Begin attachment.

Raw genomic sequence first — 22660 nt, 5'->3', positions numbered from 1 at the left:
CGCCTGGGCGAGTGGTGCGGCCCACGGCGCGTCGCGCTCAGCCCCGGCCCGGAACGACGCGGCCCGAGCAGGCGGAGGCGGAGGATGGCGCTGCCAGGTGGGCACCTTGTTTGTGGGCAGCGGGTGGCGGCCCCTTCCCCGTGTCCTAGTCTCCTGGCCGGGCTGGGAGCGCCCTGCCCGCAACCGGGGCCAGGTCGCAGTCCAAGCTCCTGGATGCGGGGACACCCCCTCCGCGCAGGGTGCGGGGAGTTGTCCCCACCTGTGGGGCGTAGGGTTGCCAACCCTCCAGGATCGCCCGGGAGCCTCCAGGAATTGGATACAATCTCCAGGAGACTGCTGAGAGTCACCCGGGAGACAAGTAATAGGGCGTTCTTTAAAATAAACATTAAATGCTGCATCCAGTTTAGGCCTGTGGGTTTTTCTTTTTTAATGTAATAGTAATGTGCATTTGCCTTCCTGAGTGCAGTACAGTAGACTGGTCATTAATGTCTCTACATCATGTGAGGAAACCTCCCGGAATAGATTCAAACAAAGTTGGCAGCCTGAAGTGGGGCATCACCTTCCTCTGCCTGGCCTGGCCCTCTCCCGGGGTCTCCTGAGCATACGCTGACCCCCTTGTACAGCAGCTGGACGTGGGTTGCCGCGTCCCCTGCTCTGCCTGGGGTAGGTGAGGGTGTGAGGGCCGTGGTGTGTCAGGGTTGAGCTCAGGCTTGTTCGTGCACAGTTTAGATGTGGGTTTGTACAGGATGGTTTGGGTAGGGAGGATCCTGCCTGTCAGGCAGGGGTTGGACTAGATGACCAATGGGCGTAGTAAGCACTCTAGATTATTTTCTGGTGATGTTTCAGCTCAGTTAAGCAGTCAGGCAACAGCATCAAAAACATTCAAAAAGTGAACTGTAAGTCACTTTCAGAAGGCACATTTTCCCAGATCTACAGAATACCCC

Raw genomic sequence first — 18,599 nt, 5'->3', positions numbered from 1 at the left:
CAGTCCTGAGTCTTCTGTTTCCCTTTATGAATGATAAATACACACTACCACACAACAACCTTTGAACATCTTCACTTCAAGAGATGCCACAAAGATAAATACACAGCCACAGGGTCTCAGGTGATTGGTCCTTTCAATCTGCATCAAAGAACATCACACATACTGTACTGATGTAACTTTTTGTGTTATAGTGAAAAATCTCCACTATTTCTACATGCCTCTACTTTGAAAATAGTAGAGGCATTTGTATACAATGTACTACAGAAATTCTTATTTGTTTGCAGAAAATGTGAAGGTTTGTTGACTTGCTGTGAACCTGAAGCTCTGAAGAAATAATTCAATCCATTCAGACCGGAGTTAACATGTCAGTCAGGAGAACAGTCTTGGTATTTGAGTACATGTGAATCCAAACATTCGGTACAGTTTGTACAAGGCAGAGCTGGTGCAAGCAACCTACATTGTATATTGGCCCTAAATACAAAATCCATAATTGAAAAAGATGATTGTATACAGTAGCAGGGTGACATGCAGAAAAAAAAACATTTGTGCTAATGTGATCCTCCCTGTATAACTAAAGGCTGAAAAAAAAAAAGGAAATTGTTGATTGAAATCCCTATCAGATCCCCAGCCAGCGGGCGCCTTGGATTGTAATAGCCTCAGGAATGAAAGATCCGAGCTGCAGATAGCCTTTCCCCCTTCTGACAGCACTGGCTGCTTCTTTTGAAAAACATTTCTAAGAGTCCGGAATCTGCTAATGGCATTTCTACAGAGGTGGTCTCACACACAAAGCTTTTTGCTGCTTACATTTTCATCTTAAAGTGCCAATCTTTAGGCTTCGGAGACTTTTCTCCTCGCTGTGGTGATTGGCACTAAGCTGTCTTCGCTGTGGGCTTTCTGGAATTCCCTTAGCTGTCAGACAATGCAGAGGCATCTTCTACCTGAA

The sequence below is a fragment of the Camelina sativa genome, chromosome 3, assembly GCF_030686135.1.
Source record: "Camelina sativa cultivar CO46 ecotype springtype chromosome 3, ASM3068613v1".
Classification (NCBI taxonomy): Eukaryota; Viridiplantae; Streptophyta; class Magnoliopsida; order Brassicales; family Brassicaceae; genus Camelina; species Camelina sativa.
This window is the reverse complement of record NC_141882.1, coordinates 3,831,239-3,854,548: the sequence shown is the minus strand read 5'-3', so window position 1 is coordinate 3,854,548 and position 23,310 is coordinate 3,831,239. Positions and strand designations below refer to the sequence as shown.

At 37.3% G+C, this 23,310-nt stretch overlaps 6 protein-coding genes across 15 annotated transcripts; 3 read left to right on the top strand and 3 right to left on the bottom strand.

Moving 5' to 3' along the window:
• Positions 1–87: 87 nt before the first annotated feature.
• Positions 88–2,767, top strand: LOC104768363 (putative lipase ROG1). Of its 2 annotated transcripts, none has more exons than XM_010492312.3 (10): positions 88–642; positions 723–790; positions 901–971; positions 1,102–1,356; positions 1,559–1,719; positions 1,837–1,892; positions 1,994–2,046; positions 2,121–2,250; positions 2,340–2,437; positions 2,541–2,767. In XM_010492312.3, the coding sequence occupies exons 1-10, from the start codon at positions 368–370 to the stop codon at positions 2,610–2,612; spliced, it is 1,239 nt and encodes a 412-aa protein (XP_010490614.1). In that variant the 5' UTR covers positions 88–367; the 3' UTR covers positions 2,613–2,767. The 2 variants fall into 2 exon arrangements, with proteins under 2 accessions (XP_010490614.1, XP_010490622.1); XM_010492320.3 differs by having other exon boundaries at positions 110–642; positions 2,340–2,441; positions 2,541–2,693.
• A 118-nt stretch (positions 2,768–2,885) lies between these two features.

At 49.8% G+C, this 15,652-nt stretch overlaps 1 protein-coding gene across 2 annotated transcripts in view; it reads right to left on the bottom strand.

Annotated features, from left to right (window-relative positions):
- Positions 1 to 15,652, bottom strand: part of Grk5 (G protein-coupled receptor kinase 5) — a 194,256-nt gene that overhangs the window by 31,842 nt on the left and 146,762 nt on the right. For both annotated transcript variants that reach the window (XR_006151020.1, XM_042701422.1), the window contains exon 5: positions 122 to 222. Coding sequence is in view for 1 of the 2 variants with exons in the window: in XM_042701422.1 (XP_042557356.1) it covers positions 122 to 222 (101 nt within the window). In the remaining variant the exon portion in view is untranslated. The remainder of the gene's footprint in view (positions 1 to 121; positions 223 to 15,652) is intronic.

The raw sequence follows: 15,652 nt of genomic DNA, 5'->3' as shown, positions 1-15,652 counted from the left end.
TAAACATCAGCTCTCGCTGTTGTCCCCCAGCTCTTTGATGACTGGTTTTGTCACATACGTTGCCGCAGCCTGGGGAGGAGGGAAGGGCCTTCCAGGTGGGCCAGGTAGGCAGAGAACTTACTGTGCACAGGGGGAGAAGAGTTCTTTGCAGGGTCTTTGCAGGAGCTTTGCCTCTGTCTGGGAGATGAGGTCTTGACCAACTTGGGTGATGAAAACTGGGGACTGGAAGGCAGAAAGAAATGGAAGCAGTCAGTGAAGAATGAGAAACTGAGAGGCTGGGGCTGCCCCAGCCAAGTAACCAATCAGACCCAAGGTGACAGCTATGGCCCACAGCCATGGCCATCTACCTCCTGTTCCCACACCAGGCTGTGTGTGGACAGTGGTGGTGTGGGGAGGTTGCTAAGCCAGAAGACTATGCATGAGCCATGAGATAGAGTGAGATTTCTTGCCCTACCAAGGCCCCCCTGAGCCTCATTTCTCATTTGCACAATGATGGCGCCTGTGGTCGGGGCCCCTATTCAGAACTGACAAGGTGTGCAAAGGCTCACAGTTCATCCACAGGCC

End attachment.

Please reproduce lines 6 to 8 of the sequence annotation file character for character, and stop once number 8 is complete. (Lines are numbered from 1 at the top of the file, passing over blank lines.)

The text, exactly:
Source record: "Camelina sativa cultivar CO46 ecotype springtype chromosome 3, ASM3068613v1".
Classification (NCBI taxonomy): Eukaryota; Viridiplantae; Streptophyta; class Magnoliopsida; order Brassicales; family Brassicaceae; genus Camelina; species Camelina sativa.
This window is the reverse complement of record NC_141882.1, coordinates 3,831,239-3,854,548: the sequence shown is the minus strand read 5'-3', so window position 1 is coordinate 3,854,548 and position 23,310 is coordinate 3,831,239. Positions and strand designations below refer to the sequence as shown.